Software detects possible link between childhood attention-deficit disorder, adult drug addiction

November 26, 2002

Irvine, Calif.--UC Irvine College of Medicine researchers made a surprising find recently: Many drug addicts had a childhood history of attention-deficit disorder. And while this discovery may prove invaluable for treating ADD and drug abuse, it was how the researchers came across this link that immediately interested them.

The link was uncovered by chance while testing a software program called PCAD 2000--a program designed for the more limited purpose of detecting cognitive impairment.

While researchers warn that high rates of childhood ADD do not mean that the disorder causes drug addiction--only that ADD and addiction are somehow related--they do believe this indicates that the software may be more sensitive than other tests designed to screen for cognitive impairment.

Dr. Louis Gottschalk, professor of psychiatry, and his research team conducted the study, which appears in the December issue of the American Journal of Drug and Alcohol Abuse.

According to Gottschalk, who co-invented the software, while the program worked just as well as traditional tests for detecting confusion, muddled thinking or other cognitive dysfunctions in the patients, PCAD 2000 uncovered something the traditional methods appeared to miss: Nearly 30 percent of the patients had ADD as children.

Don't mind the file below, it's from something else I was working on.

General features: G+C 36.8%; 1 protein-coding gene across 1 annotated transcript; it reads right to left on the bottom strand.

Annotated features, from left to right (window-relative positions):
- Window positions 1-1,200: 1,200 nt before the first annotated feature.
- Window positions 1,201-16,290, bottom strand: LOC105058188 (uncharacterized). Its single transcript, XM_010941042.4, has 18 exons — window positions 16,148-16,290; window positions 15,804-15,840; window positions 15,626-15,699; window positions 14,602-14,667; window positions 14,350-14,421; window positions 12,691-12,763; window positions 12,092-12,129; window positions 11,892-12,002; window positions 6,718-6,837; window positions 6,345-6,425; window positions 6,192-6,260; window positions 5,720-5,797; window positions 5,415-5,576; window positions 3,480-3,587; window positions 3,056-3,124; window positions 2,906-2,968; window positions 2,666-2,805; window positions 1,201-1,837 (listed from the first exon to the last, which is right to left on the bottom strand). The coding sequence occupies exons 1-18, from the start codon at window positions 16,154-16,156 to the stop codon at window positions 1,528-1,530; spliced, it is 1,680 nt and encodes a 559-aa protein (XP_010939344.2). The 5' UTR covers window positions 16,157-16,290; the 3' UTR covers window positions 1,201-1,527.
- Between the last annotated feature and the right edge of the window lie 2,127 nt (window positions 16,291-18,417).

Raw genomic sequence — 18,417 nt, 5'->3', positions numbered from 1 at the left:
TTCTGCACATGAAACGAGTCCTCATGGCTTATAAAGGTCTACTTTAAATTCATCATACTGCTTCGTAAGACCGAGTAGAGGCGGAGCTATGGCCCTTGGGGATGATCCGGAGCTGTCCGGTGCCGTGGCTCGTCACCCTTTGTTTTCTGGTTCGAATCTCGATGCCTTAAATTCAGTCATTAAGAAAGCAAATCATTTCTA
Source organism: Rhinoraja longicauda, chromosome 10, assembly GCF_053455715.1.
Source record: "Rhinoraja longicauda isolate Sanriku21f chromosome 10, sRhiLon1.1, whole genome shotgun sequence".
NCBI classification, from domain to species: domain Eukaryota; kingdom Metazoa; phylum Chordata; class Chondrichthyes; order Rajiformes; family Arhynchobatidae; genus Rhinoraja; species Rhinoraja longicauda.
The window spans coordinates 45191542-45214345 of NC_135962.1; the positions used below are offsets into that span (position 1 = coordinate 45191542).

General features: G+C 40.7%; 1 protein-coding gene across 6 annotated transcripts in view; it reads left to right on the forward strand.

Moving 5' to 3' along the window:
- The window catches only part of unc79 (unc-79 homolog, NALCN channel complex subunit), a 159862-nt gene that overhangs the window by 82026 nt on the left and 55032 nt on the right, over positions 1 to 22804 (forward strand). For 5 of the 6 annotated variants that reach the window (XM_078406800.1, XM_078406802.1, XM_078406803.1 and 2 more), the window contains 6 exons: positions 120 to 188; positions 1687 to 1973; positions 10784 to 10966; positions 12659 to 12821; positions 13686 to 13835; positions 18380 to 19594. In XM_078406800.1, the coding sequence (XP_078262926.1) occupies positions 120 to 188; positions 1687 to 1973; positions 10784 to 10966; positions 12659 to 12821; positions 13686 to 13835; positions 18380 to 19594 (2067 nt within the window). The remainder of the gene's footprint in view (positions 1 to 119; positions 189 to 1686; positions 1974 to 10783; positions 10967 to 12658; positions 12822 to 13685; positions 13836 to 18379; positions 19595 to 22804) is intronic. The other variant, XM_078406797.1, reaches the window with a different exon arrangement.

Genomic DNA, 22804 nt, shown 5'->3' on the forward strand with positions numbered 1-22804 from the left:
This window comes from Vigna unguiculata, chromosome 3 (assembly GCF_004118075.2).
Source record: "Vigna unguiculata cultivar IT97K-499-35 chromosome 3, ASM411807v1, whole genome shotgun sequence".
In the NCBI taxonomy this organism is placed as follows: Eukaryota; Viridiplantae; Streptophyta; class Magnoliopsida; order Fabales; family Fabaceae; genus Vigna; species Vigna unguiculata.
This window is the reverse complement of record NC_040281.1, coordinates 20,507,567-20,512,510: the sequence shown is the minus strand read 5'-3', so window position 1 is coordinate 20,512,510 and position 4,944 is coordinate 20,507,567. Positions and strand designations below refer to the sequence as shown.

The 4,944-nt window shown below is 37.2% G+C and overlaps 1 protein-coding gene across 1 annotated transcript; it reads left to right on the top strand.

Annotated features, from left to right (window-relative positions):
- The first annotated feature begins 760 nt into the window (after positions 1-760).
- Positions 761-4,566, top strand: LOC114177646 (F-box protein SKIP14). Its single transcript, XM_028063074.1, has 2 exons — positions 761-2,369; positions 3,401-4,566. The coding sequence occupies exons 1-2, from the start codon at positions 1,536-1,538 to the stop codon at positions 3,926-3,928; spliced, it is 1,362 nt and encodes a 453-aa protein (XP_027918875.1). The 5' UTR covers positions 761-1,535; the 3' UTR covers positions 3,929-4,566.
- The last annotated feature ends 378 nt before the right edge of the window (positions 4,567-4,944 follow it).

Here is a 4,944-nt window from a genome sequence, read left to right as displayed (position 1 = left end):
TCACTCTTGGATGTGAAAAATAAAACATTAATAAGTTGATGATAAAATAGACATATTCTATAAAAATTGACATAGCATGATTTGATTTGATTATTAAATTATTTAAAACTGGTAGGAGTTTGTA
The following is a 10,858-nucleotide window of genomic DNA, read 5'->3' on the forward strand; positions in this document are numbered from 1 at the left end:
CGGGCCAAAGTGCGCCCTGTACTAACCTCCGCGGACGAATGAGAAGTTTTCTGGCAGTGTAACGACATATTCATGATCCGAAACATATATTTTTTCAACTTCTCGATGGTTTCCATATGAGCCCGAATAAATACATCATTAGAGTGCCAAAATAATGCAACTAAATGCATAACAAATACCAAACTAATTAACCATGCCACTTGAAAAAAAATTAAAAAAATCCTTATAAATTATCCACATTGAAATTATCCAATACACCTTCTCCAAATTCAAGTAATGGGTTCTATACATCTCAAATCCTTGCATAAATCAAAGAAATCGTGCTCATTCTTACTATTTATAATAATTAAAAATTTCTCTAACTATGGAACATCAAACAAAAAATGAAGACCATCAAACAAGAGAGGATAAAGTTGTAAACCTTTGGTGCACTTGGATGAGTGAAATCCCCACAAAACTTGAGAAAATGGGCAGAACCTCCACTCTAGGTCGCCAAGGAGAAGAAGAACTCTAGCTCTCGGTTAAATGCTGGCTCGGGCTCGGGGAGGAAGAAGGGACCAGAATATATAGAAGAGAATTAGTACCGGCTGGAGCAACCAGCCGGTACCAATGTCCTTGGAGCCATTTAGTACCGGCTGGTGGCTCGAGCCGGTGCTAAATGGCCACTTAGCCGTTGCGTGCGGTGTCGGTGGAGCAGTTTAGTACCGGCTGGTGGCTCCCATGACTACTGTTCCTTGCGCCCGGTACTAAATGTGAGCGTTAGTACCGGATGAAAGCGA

Gottschalk and his colleagues reached this conclusion by comparing results from more than 100 men who were in drug abuse recovery programs at UCI Medical Center and the Long Beach Veterans Affairs Medical Center in Long Beach. The software analyzes speech and written content for patterns that indicate any number of disorders showing cognitive impairment. Except for the finding on ADD, the software matched the results of the other tests.

The findings suggest that the software could be used in place of other traditional tests to quickly and effectively determine cognitive impairment in patients.

"The software was performing just as well as all the other tests used on cognitive impairment," Gottschalk said. "But the software's findings on ADD surprised us. Only further research can tell us whether ADD may cause drug addiction later in life, or if addiction and ADD may have some other, more fundamental cause."

Gottschalk has been fine-tuning his cognitive impairment software for more than 40 years. In 1988, he revealed his software was used to determine that former President Ronald Reagan suffered from cognitive impairment. More recently, he used the software to analyze the cognition of Theodore Kaczynski, the convicted Unabomber.
For more information on Gottschalk's work and the PCAD 2000 software, see the Web site at

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University of California - Irvine

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